La American Stroke Association se dedica a luchar contra los accidentes cerebrovasculares, las segunda causa de muerte en el mundo y una causa principal de discapacidad grave. Trabajamos de manera conjunta con millones de voluntarios con el fin de financiar investigaciones innovadoras, conseguir políticas de salud pública más eficaces y proporcionar herramientas e información de emergencia para evitar y tratar el accidente cerebrovascular. La asociación, con sede en Dallas, se presentó oficialmente en 1998 como una división de la American Heart Association. Para obtener más información o sumarse a nuestra misión, llame al 1-888-4STROKE o visite StrokeAssociation.org. Síganos en Facebook y Twitter.

Si es un representante de un medio de comunicación o desea ponerse en contacto con el portavoz de la AHA:

Prensa de la AHA en Dallas: 214-706-1173

Oficina de prensa de la AHA, del 24 al 26 de enero de 2018 en el Centro de Convenciones de Los Ángeles: 213-743-6262.

Para consultas públicas: 800-AHA-USA1 (242-8721)

heart.org y strokeassociation.org

 

]]>Scientific Conferences & MeetingsForeign Language News ReleasesStroke NewsWed, 24 Jan 2018 23:00:07 GMTLOS ÁNGELES, 24 de enero de 2018 — Los sobrevivientes de accidentes cerebrovasculares, en especial los mexicanos estadounidenses, cuyo...https://newsroom.heart.org/news/la-apnea-del-sueno-despues-de-un-accidente-cerebrovascular-aumenta-el-riesgo-de-sufrir-otro-accidente-cerebrovascular-o-de-fallecerWed, 24 Jan 2018 23:00:00 GMT

Sleep apnea after stroke heightens risk of another stroke; death

Wed, 01/24/2018 - 17:47
Embargoed until 3 p.m. Pacific Time/ 6 p.m. Eastern Time, Wednesday, Jan. 24, 2018

LOS ANGELES, Jan. 24, 2018 — Stroke survivors, especially Mexican-Americans, whose sleep is interrupted by pauses in breathing (sleep apnea) are more likely to die or experience another stroke, according to preliminary research presented at the American Stroke Association’s International Stroke Conference 2018, a world premier meeting dedicated to the science and treatment of cerebrovascular disease for researchers and clinicians.

Until this analysis of the Brain Attack Surveillance in Corpus Christi, there were no prospective data on the relationship between sleep apnea and recurrent stroke or death from large, population-based or ethnically diverse populations. The project enrolled 842 people (median age 65, 47 percent female, 58 percent Mexican American, 34 percent non-Hispanic white) who had an ischemic stroke caused by decreased blood supply between 2010-2015.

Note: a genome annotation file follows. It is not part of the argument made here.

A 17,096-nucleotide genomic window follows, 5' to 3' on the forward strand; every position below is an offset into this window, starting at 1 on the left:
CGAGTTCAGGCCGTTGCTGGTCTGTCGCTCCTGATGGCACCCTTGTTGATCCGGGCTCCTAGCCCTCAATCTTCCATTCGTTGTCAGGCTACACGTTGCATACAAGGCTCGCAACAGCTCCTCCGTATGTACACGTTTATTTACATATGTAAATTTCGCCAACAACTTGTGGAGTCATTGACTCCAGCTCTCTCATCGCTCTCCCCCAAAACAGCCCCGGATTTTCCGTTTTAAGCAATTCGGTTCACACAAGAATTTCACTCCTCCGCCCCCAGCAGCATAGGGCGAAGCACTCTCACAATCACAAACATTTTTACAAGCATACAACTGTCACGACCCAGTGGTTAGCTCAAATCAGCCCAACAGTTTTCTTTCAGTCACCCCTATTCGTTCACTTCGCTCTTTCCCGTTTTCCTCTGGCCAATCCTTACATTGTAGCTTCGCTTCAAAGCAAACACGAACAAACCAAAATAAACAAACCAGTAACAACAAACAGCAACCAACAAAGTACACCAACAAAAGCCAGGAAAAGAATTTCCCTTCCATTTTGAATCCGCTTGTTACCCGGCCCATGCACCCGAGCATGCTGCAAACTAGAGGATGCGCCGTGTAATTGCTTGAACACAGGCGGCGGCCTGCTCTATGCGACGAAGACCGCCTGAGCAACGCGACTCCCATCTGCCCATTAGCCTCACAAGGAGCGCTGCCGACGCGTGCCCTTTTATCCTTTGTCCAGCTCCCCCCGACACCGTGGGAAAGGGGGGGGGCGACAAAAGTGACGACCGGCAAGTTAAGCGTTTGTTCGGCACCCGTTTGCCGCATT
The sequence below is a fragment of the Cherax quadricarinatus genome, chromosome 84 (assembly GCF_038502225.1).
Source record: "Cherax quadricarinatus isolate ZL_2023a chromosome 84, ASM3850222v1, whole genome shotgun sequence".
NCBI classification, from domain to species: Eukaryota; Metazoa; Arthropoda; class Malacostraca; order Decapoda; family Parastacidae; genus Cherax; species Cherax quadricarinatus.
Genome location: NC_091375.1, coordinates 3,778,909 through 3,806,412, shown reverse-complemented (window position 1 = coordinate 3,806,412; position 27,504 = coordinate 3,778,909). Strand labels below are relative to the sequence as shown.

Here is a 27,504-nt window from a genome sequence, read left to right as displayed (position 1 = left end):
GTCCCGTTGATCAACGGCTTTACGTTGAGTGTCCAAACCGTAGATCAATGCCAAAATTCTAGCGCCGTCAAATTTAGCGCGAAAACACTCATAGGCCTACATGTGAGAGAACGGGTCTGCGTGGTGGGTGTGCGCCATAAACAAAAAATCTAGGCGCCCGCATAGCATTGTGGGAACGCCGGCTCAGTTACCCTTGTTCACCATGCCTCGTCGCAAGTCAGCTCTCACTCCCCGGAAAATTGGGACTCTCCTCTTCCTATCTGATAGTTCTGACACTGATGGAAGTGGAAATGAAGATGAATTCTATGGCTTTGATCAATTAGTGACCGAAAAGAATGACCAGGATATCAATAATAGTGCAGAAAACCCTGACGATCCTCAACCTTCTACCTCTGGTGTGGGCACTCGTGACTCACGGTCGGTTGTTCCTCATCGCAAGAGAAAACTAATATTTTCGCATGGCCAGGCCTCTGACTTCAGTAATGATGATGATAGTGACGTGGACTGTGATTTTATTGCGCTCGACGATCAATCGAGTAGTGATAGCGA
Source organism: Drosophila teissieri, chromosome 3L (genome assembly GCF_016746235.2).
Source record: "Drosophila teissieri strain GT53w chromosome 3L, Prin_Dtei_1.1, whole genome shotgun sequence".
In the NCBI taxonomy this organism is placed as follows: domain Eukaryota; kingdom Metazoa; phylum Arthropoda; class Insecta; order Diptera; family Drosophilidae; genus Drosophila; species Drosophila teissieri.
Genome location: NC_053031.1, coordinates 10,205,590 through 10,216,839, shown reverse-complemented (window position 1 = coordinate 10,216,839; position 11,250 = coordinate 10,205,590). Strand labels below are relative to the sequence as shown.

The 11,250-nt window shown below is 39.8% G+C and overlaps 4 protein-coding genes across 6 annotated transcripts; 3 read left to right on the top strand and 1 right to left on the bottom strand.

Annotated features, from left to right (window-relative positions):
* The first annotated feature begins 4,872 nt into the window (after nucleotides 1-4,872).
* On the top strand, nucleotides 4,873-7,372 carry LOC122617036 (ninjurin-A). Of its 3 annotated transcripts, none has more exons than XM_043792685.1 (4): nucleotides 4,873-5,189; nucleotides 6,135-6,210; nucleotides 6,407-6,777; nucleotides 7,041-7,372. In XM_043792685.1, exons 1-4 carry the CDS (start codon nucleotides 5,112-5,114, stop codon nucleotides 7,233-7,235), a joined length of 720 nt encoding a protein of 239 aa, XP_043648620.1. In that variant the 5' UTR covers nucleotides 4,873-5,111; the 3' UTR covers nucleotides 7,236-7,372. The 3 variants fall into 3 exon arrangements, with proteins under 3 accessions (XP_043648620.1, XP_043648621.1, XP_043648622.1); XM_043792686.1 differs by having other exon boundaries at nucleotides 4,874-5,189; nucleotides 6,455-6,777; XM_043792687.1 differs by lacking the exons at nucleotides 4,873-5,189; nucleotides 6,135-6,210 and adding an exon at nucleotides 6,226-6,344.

Using portable sleep apnea-monitoring devices, they found participants had a median of 14 pauses (full or partial) in breathing per hour during sleep, with 63 percent identified with sleep apnea (10 or more breathing pauses/hour).

During follow-up (median time to event 584 days) researchers found:

  • 10.7 percent experienced another stroke and 14.8 percent died.

  • Each additional pause in breathing per hour was associated with a 9 percent increase in recurrent stroke or death.

  • After adjusting for known risk factors, Mexican-American ethnicity was associated with a 1.7-fold increased risk in recurrent stroke or death.

Sleep apnea may be an important modifiable risk factor for poor stroke outcomes in general, and addressing the condition may help reduce stroke related health disparities in Mexican-Americans, researchers said.

The National Institutes of Health funded the study.

Devin L. Brown, M.D., University of Michigan, Ann Arbor, Michigan.

Note: Scientific presentation is 6:20 p.m. PT, Wednesday, Jan. 24, 2018.

Presentation location: Hall H

Additional Resources:

Statements and conclusions of study authors that are presented at American Heart Association scientific meetings are solely those of the study authors and do not necessarily reflect association policy or position. The association makes no representation or warranty as to their accuracy or reliability. The association receives funding primarily from individuals; foundations and corporations (including pharmaceutical, device manufacturers and other companies) also make donations and fund specific association programs and events. The association has strict policies to prevent these relationships from influencing the science content. Revenues from pharmaceutical and device corporations are available at www.heart.org/corporatefunding.

###

About the American Stroke Association

The American Stroke Association is devoted to saving people from stroke — the No. 2 cause of death in the world and a leading cause of serious disability. We team with millions of volunteers to fund innovative research, fight for stronger public health policies and provide lifesaving tools and information to prevent and treat stroke. The Dallas-based association officially launched in 1998 as a division of the American Heart Association. To learn more or to get involved, call 1-888-4STROKE or visit StrokeAssociation.org. Follow us on Facebook and Twitter.

For Media Inquiries and AHA Spokesperson Perspective:

AHA News Media in Dallas: 214-706-1173

AHA News Media Office, Jan. 24-26, 2018 at the Los Angeles Convention Center: 213-743-6262.

For Public Inquiries: 800-AHA-USA1 (242-8721)

heart.org and strokeassociation.org

]]>Scientific Conferences & MeetingsStroke NewsWed, 24 Jan 2018 23:00:07 GMTLOS ANGELES, Jan. 24, 2018 — Stroke survivors, especially Mexican-Americans, whose sleep is interrupted by pauses in breathing (sleep apnea) are more likely to die or...https://newsroom.heart.org/news/sleep-apnea-after-stroke-heightens-risk-of-another-stroke-deathWed, 24 Jan 2018 23:00:00 GMT